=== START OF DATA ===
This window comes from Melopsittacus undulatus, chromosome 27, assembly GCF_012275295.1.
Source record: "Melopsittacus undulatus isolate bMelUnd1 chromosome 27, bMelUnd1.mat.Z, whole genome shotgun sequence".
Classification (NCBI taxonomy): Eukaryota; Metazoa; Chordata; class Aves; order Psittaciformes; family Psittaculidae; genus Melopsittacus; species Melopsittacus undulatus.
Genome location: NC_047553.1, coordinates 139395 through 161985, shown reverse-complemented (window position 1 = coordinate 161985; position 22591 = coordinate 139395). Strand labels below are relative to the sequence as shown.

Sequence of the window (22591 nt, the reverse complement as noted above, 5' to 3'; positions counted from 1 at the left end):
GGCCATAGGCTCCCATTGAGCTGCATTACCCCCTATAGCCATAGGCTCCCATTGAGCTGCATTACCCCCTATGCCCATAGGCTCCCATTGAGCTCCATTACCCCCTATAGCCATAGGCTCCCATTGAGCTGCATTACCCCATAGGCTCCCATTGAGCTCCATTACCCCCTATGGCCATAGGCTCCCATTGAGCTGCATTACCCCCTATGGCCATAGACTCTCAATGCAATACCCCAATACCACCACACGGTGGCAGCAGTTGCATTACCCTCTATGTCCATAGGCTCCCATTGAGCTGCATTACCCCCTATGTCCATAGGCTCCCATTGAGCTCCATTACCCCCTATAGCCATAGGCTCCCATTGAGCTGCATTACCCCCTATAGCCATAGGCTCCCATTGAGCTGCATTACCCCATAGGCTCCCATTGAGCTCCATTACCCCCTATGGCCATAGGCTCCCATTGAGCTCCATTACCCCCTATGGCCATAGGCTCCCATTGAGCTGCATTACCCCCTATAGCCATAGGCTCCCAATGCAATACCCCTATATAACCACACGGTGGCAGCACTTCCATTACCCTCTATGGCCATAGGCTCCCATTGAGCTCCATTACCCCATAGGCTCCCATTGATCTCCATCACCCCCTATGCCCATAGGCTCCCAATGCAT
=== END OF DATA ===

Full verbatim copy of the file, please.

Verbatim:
This window comes from Melopsittacus undulatus, chromosome 27, assembly GCF_012275295.1.
Source record: "Melopsittacus undulatus isolate bMelUnd1 chromosome 27, bMelUnd1.mat.Z, whole genome shotgun sequence".
Classification (NCBI taxonomy): Eukaryota; Metazoa; Chordata; class Aves; order Psittaciformes; family Psittaculidae; genus Melopsittacus; species Melopsittacus undulatus.
Genome location: NC_047553.1, coordinates 139395 through 161985, shown reverse-complemented (window position 1 = coordinate 161985; position 22591 = coordinate 139395). Strand labels below are relative to the sequence as shown.

Sequence of the window (22591 nt, the reverse complement as noted above, 5' to 3'; positions counted from 1 at the left end):
GGCCATAGGCTCCCATTGAGCTGCATTACCCCCTATAGCCATAGGCTCCCATTGAGCTGCATTACCCCCTATGCCCATAGGCTCCCATTGAGCTCCATTACCCCCTATAGCCATAGGCTCCCATTGAGCTGCATTACCCCATAGGCTCCCATTGAGCTCCATTACCCCCTATGGCCATAGGCTCCCATTGAGCTGCATTACCCCCTATGGCCATAGACTCTCAATGCAATACCCCAATACCACCACACGGTGGCAGCAGTTGCATTACCCTCTATGTCCATAGGCTCCCATTGAGCTGCATTACCCCCTATGTCCATAGGCTCCCATTGAGCTCCATTACCCCCTATAGCCATAGGCTCCCATTGAGCTGCATTACCCCCTATAGCCATAGGCTCCCATTGAGCTGCATTACCCCATAGGCTCCCATTGAGCTCCATTACCCCCTATGGCCATAGGCTCCCATTGAGCTCCATTACCCCCTATGGCCATAGGCTCCCATTGAGCTGCATTACCCCCTATAGCCATAGGCTCCCAATGCAATACCCCTATATAACCACACGGTGGCAGCACTTCCATTACCCTCTATGGCCATAGGCTCCCATTGAGCTCCATTACCCCATAGGCTCCCATTGATCTCCATCACCCCCTATGCCCATAGGCTCCCAATGCAT